For five minutes, our eyes left the corner. That same corner where television after television has exclusively shown Bears games at Josie Woods Pub for the last seventeen years. Our eyes didn’t go far, just about six feet west to a second, smaller television above the bottles of Boodles gin. Churchill’s gin. My gin until I woke up on an subway train at Coney Island at five in the morning.
Aaron Rodgers was down. Last time it was Shea McClellin, in navy. This time it was Anthony Barr, in purple. Different first-round edge rushers. Same bone.
— Josie Woods NYC (@JosieWoodsNYC) October 14, 2017
Rodgers knew the second he hit the ground. A bunch of lubricated Bears fans in an underground Village bar knew it too. Rodgers isn’t playing football again this season. And while that is terrible news for a league losing too many star players each week, there won’t be many sympathetic hearts at Halas Hall or Eden Prairie or wherever the hell the Lions’ offices are.
The Rodgers injury swings the NFC North door open but will it open wide enough for the Bears – currently two games back of the lead – to find their way through? It’s still premature for this 2017 group to consider the playoffs a possibility but the Rodgers injury likely means the division will be won with ten victories instead of twelve.
“Some people think football is a matter of life and death. I assure you, it’s much more serious than that.”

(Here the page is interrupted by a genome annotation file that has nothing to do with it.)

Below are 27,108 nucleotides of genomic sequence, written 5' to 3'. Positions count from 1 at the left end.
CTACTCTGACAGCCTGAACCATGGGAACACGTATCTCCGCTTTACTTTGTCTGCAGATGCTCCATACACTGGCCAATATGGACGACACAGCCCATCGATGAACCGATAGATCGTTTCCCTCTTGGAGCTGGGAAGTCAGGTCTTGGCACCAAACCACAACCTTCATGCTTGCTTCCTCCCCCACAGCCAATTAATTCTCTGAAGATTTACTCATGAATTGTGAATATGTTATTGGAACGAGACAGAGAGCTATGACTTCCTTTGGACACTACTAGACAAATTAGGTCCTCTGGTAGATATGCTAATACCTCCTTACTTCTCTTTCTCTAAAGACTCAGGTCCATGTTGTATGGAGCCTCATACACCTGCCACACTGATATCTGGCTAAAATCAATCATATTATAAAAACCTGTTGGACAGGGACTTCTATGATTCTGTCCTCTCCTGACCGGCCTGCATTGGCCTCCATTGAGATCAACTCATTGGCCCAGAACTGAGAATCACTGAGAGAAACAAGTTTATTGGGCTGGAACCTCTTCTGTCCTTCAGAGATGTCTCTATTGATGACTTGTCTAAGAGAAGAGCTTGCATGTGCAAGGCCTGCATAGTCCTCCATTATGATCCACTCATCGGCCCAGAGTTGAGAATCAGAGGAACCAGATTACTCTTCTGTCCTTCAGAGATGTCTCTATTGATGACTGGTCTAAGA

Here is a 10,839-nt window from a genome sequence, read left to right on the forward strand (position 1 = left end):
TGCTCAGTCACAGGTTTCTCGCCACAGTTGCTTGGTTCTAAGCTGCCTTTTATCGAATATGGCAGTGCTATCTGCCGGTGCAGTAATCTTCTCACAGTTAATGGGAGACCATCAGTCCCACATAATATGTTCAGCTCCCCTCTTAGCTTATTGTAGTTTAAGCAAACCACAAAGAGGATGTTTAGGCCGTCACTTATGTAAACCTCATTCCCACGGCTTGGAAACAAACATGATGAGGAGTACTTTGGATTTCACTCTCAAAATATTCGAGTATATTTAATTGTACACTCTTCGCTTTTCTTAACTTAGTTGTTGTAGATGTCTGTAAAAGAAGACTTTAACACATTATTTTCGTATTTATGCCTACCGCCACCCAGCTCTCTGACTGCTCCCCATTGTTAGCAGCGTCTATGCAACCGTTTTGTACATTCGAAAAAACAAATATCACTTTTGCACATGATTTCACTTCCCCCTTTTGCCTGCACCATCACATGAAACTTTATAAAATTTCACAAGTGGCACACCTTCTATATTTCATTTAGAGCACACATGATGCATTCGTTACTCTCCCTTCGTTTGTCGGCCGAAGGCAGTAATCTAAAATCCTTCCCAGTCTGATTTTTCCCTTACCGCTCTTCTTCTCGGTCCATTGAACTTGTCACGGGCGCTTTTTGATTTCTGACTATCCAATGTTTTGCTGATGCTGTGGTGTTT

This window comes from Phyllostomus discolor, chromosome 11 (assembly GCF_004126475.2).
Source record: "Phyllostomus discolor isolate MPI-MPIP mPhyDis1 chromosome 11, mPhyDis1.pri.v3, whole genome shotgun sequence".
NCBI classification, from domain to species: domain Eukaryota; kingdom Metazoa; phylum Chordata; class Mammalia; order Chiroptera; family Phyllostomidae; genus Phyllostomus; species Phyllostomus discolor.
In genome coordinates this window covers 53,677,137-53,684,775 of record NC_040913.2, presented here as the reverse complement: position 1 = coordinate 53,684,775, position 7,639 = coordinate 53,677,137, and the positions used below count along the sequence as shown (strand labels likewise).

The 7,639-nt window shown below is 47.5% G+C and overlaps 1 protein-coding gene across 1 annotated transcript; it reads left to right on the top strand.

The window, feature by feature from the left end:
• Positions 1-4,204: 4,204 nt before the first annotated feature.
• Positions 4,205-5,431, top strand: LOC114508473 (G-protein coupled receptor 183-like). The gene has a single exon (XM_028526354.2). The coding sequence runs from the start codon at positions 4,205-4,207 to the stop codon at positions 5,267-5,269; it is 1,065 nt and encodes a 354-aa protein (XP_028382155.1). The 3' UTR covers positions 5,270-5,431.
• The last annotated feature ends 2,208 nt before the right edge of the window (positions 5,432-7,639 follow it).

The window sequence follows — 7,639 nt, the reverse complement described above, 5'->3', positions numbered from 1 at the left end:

-Former Liverpool manager Bill Shankly
The ritual of Sunday mornings is unique to each American football fan and this one is no different. Mine and the lady’s fancy coffee maker has the pot warm when I wake, usually no later than 6 AM. I accumulate my morning news – NY Times Arts section, Drudge & Huffington because I’m too lazy to not have my politics aggregated for me on both sides, Guardian soccer. After a shower and a visit to the marble throne I’m on the 7 train from Queens to Josie Woods bar in Manhattan where I proceed with the ritual of push-pinning jerseys to the rafters and selecting which games will go where on the myriad of televisions. (Pats and Eagles fans are sent way, way, far away from us.)
Josie Woods isn’t a great bar. Hell, I’m not even sure Josie Woods is a mediocre bar. But Steph is there. Maciej is there. Reverend Dave is there when he’s not contracting insect-borne illnesses on the dark continent. Sometimes Noah shows up! Brian and Wayne and Alicia and Vinny used to be there. Josie Woods is the canvas on which the portrait of my Bears fandom has been laid these last fourteen years. The Art Institute in which that portrait has been displayed? You’re looking at it.